“I hate Christmas…”
I have heard that a lot these days. I think that people hate the season for a bunch of reasons:
- The season has lost it’s meaning and today it is merely unabashed materialism
- We feel obligated to attend every Christmas function that people can dream up
- It reminds us about our families and that can sometimes be painful
- We remember the people and the relationships that we have lost
- Religion and Jesus are everywhere
- Every damned commercial is about Christmas and selling crap
- Santa is just another form of a scary-clown
- Food, booze, parties, over-spending and over-consumption are expected
What do you think about Christmas?
For me, Christmas is a major trigger. Food and alcohol are everywhere and there is tremendous social pressure to attend social events where overeating and drinking is normal. I have less of a struggle with alcohol, but food can be a major trigger for me. It is how I cope with my stress, my social anxiety, my depression and pretty much anything else.
I am well into my mental health recovery, but the Christmas season comes at the peak of an unholy food-binge trinity for me:
Christmas is hell on my recovery
I love the glittery lights, the snow and the presents. It reminds me of a lifetime of good memories and family who loved me. But for me, the season is basically one gigantic relapse just waiting to happen.
It can sometimes seem easier to just avoid the whole thing, or to become a cynic and mock all of it from the sidelines.
The temptations seem to be everywhere, but this year I am experimenting with something different. I am going to be more honest with myself and the people in my life about my triggers. The reality is that for most of us, the season creates Santa sized triggers that we grapple with.
That’s an image that you don’t often see: Grappling with Santa.
The average person will gain around 1-2 pounds per year, this means that most of our yearly weight creep happens at the holiday season. Food, booze, staying indoors, and just sitting around are the culprits for our seasonal Santa-bellies.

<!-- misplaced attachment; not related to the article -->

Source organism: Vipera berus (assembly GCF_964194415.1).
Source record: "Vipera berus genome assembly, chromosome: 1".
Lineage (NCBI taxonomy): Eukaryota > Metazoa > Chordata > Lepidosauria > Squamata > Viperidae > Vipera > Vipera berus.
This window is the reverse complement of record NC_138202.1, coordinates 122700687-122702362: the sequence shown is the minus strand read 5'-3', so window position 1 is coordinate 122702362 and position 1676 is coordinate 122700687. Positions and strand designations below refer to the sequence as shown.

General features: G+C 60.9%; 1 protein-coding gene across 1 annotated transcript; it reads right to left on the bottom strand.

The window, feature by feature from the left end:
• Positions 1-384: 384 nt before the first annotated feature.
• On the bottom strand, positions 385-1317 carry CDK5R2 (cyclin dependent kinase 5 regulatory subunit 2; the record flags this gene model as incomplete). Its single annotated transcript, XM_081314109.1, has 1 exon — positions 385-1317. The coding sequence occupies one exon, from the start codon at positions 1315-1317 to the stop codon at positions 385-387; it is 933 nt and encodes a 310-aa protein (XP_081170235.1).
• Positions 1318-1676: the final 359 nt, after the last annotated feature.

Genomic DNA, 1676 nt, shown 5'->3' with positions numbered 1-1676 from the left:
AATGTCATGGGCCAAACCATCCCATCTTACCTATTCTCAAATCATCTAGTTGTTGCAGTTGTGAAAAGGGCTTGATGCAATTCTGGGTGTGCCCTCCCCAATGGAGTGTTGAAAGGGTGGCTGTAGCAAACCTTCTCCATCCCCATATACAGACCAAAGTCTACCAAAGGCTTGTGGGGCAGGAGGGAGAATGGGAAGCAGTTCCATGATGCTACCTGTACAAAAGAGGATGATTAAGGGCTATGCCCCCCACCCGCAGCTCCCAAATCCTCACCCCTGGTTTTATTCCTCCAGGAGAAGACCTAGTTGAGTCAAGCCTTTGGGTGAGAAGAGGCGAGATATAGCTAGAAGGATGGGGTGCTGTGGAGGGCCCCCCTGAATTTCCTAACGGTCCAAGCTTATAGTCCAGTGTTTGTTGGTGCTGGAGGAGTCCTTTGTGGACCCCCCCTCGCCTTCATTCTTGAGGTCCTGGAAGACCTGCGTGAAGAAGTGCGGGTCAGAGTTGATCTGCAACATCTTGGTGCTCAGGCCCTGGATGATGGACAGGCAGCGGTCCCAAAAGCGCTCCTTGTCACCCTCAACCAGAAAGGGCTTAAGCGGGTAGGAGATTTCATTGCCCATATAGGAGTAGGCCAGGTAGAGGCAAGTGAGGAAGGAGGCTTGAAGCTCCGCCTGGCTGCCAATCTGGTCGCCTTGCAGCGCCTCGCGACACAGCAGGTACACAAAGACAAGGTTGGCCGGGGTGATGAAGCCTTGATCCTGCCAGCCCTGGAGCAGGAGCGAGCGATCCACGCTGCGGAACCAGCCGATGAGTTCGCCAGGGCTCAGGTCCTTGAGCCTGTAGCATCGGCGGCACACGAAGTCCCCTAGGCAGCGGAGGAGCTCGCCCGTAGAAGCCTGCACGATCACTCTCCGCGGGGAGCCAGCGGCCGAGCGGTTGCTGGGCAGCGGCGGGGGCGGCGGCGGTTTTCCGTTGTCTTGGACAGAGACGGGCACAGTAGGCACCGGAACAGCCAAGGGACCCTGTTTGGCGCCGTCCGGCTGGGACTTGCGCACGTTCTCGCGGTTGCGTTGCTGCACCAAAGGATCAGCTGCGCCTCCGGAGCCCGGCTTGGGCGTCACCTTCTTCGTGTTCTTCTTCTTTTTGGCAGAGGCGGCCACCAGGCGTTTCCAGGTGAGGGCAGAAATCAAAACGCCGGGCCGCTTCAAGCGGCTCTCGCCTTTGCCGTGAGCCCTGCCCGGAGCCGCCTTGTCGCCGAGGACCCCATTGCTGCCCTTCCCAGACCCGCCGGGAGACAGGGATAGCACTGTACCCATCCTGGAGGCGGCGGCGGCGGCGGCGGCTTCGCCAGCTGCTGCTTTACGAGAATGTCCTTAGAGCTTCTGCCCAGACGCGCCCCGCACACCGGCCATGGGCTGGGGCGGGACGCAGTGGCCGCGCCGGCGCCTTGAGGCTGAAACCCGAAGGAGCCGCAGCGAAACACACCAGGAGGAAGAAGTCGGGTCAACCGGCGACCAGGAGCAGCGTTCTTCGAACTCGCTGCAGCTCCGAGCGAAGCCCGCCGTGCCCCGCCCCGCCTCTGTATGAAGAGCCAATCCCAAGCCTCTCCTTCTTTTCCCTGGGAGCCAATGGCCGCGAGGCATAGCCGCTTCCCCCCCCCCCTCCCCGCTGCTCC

Being sedentary and over-indulging for a few weeks will add inches to your waist line and could lay waist to your mental health:
- You will ruminate more about your life
- You will tend to feel down on yourself because you are less active
- You will compensate for your feelings by eating more or drinking more
- You will feel more anxious and depressed
This post is probably a little depressing. Sometimes reality can be a shock to the system.
Sorry if this post is a downer. But there is an upside to all of this. Being honest about our triggers is a sure way to prepare for them.
This year, my wife gave me an Advent Beer calendar. It is an interesting juxtaposition to have Advent Beer. It’s like the angels got together with a few devils and made a deal… or like having some happy Santa-Scrooge cookies. The two just don’t mix.
My doctor reminded me of two inconsolable facts about my newly acquired beer-a-day habit: Drinking every day will add a lot of calories (about 1-2 pounds just in beer alone over the month) and alcohol is a depressant.
So, I started a food journal and decided that my Advent Beers need to gather a little dust for right now. Awareness will do that… it will make you think about your decisions and the impacts on your life.
This gets to the heart of another of the major triggers at Christmas: the damned-crazy pace. Life can become frantic and that makes us less aware of our vulnerabilities. One of the best things that you and I can do for our mental health and our recovery is to be intentional and make time to slow down.
How do you cope with the pressures of the Holiday/Christmas/New Years season?
It might be just sitting by the Christmas tree, using a food and/or booze log, journalling, talking to a good friend or being mindful to regularly get outside. Whatever you do to reflect will help you to be more conscious.
I hope you are well this season. I would love to hear from you about your seasonal survival tips in the comments section.
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Photo by Richard Elzey